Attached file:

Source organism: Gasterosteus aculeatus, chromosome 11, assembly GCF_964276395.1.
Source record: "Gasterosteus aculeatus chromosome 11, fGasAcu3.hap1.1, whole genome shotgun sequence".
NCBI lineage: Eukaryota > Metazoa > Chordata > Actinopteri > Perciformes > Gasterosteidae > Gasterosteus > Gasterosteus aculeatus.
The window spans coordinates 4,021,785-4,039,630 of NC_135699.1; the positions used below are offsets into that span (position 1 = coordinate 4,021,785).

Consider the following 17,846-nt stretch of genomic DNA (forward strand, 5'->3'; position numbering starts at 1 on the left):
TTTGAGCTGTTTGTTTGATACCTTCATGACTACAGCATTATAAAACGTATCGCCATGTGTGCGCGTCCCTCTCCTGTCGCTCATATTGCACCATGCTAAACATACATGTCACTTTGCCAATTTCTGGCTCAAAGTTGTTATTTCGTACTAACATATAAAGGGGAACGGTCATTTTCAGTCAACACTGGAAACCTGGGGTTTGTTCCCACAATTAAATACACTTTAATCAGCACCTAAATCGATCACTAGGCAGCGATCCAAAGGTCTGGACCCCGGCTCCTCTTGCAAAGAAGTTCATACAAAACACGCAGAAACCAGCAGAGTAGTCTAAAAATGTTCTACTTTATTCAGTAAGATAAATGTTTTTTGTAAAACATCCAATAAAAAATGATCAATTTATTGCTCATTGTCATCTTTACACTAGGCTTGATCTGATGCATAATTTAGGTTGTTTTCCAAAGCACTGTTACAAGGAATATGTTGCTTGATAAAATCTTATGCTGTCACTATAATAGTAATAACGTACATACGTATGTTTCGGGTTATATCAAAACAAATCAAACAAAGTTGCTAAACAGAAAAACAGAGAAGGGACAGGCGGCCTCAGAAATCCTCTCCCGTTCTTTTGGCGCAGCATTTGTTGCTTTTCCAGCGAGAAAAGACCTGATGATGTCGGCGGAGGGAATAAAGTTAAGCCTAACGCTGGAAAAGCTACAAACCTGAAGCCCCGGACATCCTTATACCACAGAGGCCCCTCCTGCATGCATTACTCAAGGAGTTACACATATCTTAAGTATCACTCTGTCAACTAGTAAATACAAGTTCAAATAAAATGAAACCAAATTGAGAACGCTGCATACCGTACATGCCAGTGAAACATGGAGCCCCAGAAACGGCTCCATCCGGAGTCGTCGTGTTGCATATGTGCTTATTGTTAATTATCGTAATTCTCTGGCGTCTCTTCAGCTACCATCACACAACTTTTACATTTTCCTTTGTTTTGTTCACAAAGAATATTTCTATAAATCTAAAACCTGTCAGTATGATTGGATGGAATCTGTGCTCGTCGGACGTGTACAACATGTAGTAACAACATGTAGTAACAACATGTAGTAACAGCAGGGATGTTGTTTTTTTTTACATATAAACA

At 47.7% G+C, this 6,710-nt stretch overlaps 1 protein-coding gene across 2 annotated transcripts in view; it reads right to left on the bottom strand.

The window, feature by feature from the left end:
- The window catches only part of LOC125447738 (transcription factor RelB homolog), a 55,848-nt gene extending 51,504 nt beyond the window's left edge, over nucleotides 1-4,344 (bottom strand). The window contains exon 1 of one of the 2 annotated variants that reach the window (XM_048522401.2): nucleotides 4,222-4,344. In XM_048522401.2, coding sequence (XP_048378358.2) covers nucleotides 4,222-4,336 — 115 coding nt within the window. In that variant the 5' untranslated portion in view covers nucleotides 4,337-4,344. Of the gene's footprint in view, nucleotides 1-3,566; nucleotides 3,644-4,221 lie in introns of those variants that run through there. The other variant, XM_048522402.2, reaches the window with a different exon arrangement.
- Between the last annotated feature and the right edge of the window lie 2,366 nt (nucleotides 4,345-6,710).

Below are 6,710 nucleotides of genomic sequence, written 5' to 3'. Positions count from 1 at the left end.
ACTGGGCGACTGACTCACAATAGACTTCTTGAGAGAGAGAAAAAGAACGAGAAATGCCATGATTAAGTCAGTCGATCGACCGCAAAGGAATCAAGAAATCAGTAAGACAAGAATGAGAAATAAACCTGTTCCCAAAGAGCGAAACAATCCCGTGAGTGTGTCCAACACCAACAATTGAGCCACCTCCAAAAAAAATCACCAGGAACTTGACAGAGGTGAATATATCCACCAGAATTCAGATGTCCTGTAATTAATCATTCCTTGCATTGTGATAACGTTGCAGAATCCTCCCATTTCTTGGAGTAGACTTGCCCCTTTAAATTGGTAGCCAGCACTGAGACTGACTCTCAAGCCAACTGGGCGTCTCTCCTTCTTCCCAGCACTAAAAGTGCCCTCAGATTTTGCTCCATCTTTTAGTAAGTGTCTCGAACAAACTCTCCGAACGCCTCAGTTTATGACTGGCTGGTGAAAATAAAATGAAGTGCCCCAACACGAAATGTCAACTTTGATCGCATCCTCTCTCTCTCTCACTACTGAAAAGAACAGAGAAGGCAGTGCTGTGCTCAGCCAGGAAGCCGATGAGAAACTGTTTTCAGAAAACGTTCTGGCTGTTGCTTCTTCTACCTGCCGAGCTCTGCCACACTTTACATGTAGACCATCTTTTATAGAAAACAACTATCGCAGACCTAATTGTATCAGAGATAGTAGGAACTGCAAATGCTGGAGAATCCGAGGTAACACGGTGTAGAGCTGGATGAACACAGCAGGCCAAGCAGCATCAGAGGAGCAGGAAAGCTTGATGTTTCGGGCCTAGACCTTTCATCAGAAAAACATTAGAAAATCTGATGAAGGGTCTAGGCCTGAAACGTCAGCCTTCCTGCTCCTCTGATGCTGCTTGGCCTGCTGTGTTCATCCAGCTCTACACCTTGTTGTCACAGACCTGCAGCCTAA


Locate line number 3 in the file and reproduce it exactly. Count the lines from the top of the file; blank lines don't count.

NCBI lineage: Eukaryota > Metazoa > Chordata > Actinopteri > Perciformes > Gasterosteidae > Gasterosteus > Gasterosteus aculeatus.